UK Registered Charity 1122246 This website would not be possible without the kind help of Tony Martin of the “AV Martin Charitable Foundation”

The clothes worn in practice have a significant role to play in the overall hygiene and biosecurity of the practice. Clothing garments can act as fomites for the transmission of infectious agents and care must be taken when drawing up a practice clothing policy.

There should be strict rules on the types of clothes allowed. For example long trailing sleeves are likely to pick up detritus and contamination.

To complement the clothing policy, there should be a jewellery policy as these too may compromise a biosecurity programme. For example rings may affect the action of thorough hand hygiene.

The practice can largely be divided into 2 broad areas. In patient and Out patient. The clothing policy should consider the use of over garments or clothes changes between these two areas to reduce the tracking of infection into sterile areas.

It is important to add the 3rd area of outside the practice to ensure that potential pathogens are not carried home by members of staff or vice versa.

A clothing policy will form an important component of the overall hygiene protocol of the practice

“MRSA infections in pets continue to cause concern to veterinary surgeons and owners. The work of the Bella Moss foundation has focused on providing clear and helpful information for pet owners which has made it easier for many pet owners to understand the requirements and implications of treating MRSA infected animals. The Bella Moss Foundation has also helped to promote awareness and research on MRSA in veterinary medicine.”

Anette Loeffler, DrMedVet, DVD, DipECVD, MRCVS, Lecturer in Veterinary Dermatology, Royal Veterinary College, University of London.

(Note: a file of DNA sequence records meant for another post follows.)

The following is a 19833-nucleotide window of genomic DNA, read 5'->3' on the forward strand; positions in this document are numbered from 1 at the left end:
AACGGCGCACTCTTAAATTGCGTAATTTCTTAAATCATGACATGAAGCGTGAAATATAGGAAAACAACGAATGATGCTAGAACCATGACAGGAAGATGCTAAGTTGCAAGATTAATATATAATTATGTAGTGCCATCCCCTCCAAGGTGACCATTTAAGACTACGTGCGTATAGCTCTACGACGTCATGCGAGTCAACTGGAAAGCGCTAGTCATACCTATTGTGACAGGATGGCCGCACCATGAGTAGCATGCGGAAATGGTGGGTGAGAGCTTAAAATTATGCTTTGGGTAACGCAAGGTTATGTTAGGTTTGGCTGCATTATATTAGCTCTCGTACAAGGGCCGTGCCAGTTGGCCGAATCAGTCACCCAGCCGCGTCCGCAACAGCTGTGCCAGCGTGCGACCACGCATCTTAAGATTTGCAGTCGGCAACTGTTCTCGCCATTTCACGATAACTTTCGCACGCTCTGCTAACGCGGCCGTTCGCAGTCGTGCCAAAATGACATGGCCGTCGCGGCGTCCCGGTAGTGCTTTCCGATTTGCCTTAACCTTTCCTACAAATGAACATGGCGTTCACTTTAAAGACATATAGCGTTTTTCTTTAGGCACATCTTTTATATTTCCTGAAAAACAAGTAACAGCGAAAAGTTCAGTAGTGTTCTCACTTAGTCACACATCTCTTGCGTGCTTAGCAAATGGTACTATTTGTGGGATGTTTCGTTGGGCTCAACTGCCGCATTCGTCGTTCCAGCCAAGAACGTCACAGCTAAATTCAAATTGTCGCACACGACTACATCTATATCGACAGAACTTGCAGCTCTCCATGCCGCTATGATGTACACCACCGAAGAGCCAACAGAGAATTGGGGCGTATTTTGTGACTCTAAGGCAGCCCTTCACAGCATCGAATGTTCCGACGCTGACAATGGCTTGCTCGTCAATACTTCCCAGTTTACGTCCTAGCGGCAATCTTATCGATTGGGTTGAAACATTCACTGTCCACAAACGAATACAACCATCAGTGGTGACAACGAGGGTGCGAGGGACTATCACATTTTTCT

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All about infections

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MRSA in Farm Animals

In 2005, the first report on MRSA in pigs came from The Netherlands. A relation was found between MRSA positive persons and living on a pig farm or working with [&hellip

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Testing for MRSA

How do we test for MRSA? The only way to identify MRSA is to take a sample and analyse it in a laboratory. A culture can identify the bacteria and [&hellip

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Viruses vs Bacteria

The differences between bacteria and viruses Author – Elaine Pendlebury BA BSc  BVetMed DMS MRCVS  Senior Veterinary Surgeon (Science & Welfare) PDSA Bacteria (singular is bacterium) are one celled living organisms [&hellip

How we have Helped

On the 15th Febuary 2005 my 9 year old Weimeraner bitch Tarka, had to have an emergency operation for bloat. All went well! How relieved we were. Then a couple [&hellip

Trish and Terry Salisbury – Tarka

My dog Kaylee was attacked by another dog, and contracted MRSA through her open wounds.  Our vets were doing all they could, but the infection was too strong.  I looked [&hellip

Amanda – Kaylee

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